In our vino-rich, buy-local-driven state, it's easy to take our vast wine selection for granted, not to mention our myriad opportunities to go straight to the source. Whether you're cozied up in a tasting room this time of year or picnicking at vineyards in the warmer months, Washington has more than 700 wineries to choose from, but few sites embody our community like Horse Heaven Hills.
This Throwback Thursday, we honor ten years of the local American Viticultural Area (AVA), which boasts five wineries of its own between the areas of Alderdale and Patterson, and supplies 25 percent of the state's wine.
Horse Heaven Hills gained AVA distinction in July 2005, but its history as a grape growing region started much earlier. Named by cowboy James Kinney after he found his horses munching grass contentedly on the grounds, Horse Heaven Hills has been home to two winegrowing families for generations, the Andrewses and Mercers.
The Andrews family drilled for irrigation water in 1956 and the Mercers installed a pumping station on the Columbia River in 1968, then eventually planted the first vineyard in 1972. They worked under the counsel of Dr. Walter Clore, a Washington State University researcher popularly known as the “Father of Washington Viticulture” and chose the plot for its hot climate (ideal for grape-growing) and its wind and sandy soil—which, according to Mimi Nye, vineyard manager for Canoe Ridge Estate, “creates stress in the vines, which is positive for wine quality and character.”
McKinley Springs Vineyard at Horse Heaven Hills AVA
Today there are 12,444 acres of grapes on Horse Heaven Hills and the AVA produces 35 varieties on site, specializing in Cabernet Sauvignon, Merlot and Syrah among reds, and Chardonnay, Riesling and Sauvignon Blanc among whites. In addition, Horse Heaven Hills distributes fruit to 250 wineries throughout Washington, and Nye estimates the total wine made from Horse Heaven Hills grapes comes to more than 3 million cases of wine per year.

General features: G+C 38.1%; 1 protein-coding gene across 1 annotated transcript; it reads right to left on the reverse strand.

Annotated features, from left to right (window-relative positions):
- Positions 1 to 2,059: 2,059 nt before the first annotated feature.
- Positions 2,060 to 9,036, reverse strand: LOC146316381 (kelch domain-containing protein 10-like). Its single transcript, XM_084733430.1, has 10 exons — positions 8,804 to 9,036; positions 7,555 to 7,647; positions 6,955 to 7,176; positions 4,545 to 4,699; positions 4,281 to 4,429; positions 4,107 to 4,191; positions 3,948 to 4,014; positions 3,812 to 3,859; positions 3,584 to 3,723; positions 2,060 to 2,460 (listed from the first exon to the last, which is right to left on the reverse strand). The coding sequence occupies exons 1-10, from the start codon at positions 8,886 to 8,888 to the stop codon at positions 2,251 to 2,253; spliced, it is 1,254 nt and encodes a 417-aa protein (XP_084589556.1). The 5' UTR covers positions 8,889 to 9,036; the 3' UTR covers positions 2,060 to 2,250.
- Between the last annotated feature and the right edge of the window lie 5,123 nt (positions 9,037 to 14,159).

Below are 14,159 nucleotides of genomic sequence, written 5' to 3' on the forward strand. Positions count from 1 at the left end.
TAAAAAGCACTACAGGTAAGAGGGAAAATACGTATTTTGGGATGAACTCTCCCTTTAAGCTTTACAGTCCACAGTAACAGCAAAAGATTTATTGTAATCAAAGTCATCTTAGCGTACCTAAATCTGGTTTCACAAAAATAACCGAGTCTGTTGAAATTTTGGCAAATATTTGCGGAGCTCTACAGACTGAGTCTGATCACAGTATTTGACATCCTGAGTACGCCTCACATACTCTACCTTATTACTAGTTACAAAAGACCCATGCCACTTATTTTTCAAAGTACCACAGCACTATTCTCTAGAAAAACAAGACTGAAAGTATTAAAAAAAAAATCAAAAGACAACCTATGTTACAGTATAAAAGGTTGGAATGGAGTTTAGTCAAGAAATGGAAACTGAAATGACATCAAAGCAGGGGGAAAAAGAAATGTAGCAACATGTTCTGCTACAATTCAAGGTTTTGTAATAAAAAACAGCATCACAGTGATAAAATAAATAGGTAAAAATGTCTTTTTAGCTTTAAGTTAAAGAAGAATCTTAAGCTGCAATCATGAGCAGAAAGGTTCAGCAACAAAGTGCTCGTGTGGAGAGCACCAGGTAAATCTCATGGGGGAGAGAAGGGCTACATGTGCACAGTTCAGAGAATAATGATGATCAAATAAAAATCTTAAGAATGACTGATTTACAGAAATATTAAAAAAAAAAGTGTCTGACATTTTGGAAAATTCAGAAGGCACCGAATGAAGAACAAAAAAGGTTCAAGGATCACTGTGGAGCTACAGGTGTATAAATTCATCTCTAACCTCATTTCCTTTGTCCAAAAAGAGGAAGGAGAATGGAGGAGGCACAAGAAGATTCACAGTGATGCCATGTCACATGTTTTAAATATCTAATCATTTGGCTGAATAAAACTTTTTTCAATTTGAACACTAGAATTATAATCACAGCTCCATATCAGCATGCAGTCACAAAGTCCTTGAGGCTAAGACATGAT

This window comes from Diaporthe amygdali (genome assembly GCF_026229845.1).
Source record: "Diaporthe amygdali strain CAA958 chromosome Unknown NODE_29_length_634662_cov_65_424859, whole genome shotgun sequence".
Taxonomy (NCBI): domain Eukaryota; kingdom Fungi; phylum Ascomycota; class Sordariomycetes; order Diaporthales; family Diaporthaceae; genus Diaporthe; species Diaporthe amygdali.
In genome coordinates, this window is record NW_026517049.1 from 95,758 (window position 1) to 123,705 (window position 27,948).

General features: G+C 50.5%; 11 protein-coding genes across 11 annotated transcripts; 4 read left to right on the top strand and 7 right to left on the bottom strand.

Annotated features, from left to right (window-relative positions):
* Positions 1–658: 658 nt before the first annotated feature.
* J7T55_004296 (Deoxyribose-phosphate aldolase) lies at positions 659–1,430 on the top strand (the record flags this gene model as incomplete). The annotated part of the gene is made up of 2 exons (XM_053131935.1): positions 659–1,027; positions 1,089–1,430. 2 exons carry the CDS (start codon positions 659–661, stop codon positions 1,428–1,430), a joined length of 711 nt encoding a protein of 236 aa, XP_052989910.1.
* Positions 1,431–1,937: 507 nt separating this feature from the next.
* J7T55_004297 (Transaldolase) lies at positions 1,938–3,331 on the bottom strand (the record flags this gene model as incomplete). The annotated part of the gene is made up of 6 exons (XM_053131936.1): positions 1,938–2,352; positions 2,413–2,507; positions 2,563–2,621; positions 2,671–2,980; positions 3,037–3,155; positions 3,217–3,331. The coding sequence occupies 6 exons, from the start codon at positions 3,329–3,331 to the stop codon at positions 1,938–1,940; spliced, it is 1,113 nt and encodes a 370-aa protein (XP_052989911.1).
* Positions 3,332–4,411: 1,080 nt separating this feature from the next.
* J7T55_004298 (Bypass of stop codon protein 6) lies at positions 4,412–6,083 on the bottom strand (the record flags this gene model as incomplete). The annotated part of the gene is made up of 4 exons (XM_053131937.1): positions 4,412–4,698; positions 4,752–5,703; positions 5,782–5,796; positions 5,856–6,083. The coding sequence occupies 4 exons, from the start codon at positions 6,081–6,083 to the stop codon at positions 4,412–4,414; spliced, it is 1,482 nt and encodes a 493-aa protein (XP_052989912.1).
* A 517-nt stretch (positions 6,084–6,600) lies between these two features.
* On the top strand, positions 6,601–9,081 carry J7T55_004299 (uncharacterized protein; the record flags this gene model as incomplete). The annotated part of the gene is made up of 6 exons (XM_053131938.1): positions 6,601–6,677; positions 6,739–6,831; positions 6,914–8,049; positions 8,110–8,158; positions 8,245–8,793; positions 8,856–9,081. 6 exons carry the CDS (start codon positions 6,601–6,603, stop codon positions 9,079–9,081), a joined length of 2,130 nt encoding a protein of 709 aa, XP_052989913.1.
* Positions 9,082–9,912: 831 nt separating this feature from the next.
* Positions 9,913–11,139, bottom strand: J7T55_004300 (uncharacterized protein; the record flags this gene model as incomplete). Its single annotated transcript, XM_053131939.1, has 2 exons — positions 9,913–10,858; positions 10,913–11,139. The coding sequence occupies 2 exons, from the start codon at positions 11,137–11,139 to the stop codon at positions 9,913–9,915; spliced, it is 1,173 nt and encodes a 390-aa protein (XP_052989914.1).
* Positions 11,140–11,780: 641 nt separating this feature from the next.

In 2002, Washington state won its first 100-point wine distinction from a Horse Heaven Hills-sourced wine and three more have earned perfect scores since. (Wine Advocate and Wine Spectator magazines among others use a 100-point scale to evaluate wines.)
Ready for a sample? Columbia Crest winery in Prosser, Wash., offers daily complimentary tours and tastings from 10 a.m. to 4 p.m.—either guided (reservations preferred) or self-guided (you’re invited to bring your own picnic)—and an optional 45-minute wine and food pairing experience for $25 per person. McKinley Springs and Alexandria Nicole (both Prosser locations) wineries are also open by appointment.
Horse Heaven Hills winemaker Doug Rowell barbeques on the grounds
According to Nye, the best way for visitors to see all the wineries is to attend the Horse Heaven Hills Trail Drive the third Saturday of July each year.
At this four- to five-hour event, visitors meet Horse Heaven Hills growers and vintners and receive a wine tasting from all stops, a complimentary logo glass and an optional BBQ lunch (various packages are available). Ticket proceeds support annual scholarships that the AVA offers to university students based in Horse Heaven Hills, Benton, Yakima and Klickitat counties who are studying viticulture and enology in a certified program. The AVA has awarded 16 scholarships to date to promote education about the industry.
Watch the trail drive site here to make reservations and taste for yourself what Nye calls the “balanced wine, with powdery tannins and bright fruit" that Horse Heaven Hills is known for. "The region is hot so it can ripen grapes fully, resulting in high quality wines,” she says.